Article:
Made for Display
(2) Over there.
(3) Under the trellis.
(5) The one by the elevator.
(8) Clara’s suit was raw silk. Ivory and gold.
(13) She was a runner-up for Miss Uruguay. She still has that smile.
(21) Wide, and friendly and made for the pageant circuit. She was made for display and she knew it. They all did.
(34) When she met Fernando she was working for lawyers, holding court as a receptionist. He needed immigration advice. “Habla español?” “Yes, of course, señor.” She responded gaily. He was smitten at first sight.
(55) Fernando arrived early in a black tuxedo and crisp, white shirt, with ruffles trimmed in red. His best man, Jorge, chose the dark green suit and shiny, brown shoes he had worn to his sister’s Holy Communion twenty years before.
“The rings?” Fernando asked.
“Yeah, man. Tranquillo. You’d think you were getting married or something.”
(89) Fernando laughed and patted Jorge firmly on the back as the wedding judge arrived. “Say cheese,” someone uttered in the crowd. An elderly woman posed, as a young girl with the same, wide nose and cocoa-colored cheekbones, held a bright, pink camera. Fernando checked his watch.
“Late as usual.”
A line formed with brides in veils, grooms in suits, men in uniform, girls in studded blue jeans, children in frilly dresses, couples in matching “I heart him/her” t-shirts and families swathed in make-shift formality and boisterous, musical accents.
(144) Clara was late. She knew that she would be, even before agreeing to meet up with Glory Silva and the gang. They had talked her into celebrating the last hours of her single status the night before. It seemed silly though. She and Fernando had already completed a family. Two teenage girls: One shy, one outgoing. Isa was happy about her parents’ announcement and called her best friend. Sandy asked what the point was and closed her bedroom door.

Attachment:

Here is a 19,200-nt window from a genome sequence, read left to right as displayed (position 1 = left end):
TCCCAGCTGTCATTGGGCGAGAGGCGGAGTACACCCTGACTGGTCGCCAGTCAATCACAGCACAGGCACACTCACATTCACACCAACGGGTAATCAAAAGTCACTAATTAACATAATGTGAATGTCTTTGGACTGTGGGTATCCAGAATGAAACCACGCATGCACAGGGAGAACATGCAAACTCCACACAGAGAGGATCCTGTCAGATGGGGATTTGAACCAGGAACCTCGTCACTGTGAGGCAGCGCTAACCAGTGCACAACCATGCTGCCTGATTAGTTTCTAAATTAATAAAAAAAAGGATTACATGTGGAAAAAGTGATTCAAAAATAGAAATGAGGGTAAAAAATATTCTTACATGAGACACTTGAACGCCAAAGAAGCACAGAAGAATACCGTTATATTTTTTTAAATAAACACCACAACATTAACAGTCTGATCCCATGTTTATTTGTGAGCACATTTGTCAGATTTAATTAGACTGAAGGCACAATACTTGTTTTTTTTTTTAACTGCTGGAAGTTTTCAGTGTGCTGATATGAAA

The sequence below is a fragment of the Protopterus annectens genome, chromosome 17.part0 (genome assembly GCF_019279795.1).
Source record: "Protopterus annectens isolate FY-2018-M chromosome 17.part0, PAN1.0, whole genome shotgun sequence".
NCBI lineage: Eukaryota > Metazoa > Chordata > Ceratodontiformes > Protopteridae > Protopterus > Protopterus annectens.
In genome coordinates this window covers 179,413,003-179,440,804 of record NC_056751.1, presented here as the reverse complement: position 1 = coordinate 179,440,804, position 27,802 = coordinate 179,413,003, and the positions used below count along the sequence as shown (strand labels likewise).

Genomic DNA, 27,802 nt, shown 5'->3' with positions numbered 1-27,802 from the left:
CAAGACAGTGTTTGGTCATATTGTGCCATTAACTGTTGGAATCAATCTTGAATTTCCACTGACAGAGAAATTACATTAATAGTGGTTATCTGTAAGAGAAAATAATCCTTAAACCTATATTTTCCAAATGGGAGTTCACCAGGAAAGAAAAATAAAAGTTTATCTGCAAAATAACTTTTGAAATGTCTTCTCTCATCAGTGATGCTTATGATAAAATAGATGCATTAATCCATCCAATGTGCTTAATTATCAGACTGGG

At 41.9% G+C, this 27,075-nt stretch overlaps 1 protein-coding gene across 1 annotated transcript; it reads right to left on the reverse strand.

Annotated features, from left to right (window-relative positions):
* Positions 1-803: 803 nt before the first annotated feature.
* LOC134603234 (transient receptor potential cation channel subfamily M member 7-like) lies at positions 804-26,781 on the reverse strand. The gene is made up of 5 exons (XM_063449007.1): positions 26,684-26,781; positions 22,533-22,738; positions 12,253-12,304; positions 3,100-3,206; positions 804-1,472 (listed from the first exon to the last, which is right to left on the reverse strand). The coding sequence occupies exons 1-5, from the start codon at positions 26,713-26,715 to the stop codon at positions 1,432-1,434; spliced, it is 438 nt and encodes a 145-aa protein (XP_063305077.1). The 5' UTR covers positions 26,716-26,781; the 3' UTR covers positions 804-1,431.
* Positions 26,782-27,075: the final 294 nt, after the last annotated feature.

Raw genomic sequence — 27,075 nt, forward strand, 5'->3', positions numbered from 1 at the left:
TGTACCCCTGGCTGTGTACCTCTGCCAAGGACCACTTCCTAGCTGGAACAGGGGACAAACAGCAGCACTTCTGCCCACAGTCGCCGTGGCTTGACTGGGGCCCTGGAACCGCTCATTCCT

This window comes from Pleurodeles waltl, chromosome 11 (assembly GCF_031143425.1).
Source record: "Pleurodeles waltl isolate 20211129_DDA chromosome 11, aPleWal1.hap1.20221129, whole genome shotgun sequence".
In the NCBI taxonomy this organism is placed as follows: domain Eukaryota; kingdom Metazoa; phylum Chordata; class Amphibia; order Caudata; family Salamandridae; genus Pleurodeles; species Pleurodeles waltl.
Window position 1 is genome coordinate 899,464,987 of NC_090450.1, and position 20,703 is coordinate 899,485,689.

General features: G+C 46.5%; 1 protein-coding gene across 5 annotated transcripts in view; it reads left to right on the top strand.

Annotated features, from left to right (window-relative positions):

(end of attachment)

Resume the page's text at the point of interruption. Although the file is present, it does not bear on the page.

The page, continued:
“I want to tell the world that I still love papa.” Clara pleaded. The door slowly opened.
“Why?” Sandy asked.
Sandy waited then shook her head.
Clara had always been afraid that someone had seen her, that Sandy had seen her. Sandy always saw things, like the day Clara wore the tiara for no one in particular.
She should have won. Everyone thought so.
(89) The flowers—lilacs and lilies and one Bird of Paradise—stood in a deep blue vase on the edge of her desk. There was no card; that was the agreement. Fernando would have chosen yellow roses and baby’s breath. She liked red roses. Only the winner gets roses; the runner-up—white carnations. That was the rule. Geoffrey said he would send her roses every week “‘cause she was always a winner in his eyes.” She remembered when the roses turned to lilies. It was right after Miami.
(55) Their conversation went something like this:
Geoffrey: Why so quiet?
Clara: Fernando thinks that I am visiting my cousin.
Geoffrey: My wife thinks I am visiting a client.
Clara: Lawyers have lots of defenses.
Geoffrey: You’re a charmer. That’s my defense.
Clara: (Smile) I’ll stop by on the way back—to see my cousin.
Geoffrey: Bon Voyage.
(34) Sandy and Isa waited in the cab for their mother, the bride. Sandy wore jeans (to mark her disapproval), but added her favorite shirt—just for the photos. Clara slid in beside them.
(21) Isa took her picture.
“You look like a movie star, mommy.”
Clara smiled and looked into the rearview mirror.
(13) Fernando paced the marble floor while Jorge took his picture.
“_Tranquillo_, man. Tranquillo.”
(8) She waved to the crowd. “I love you.”
(5) “You may kiss the bride.”
(3) Under the trellis.
(2) “I will.”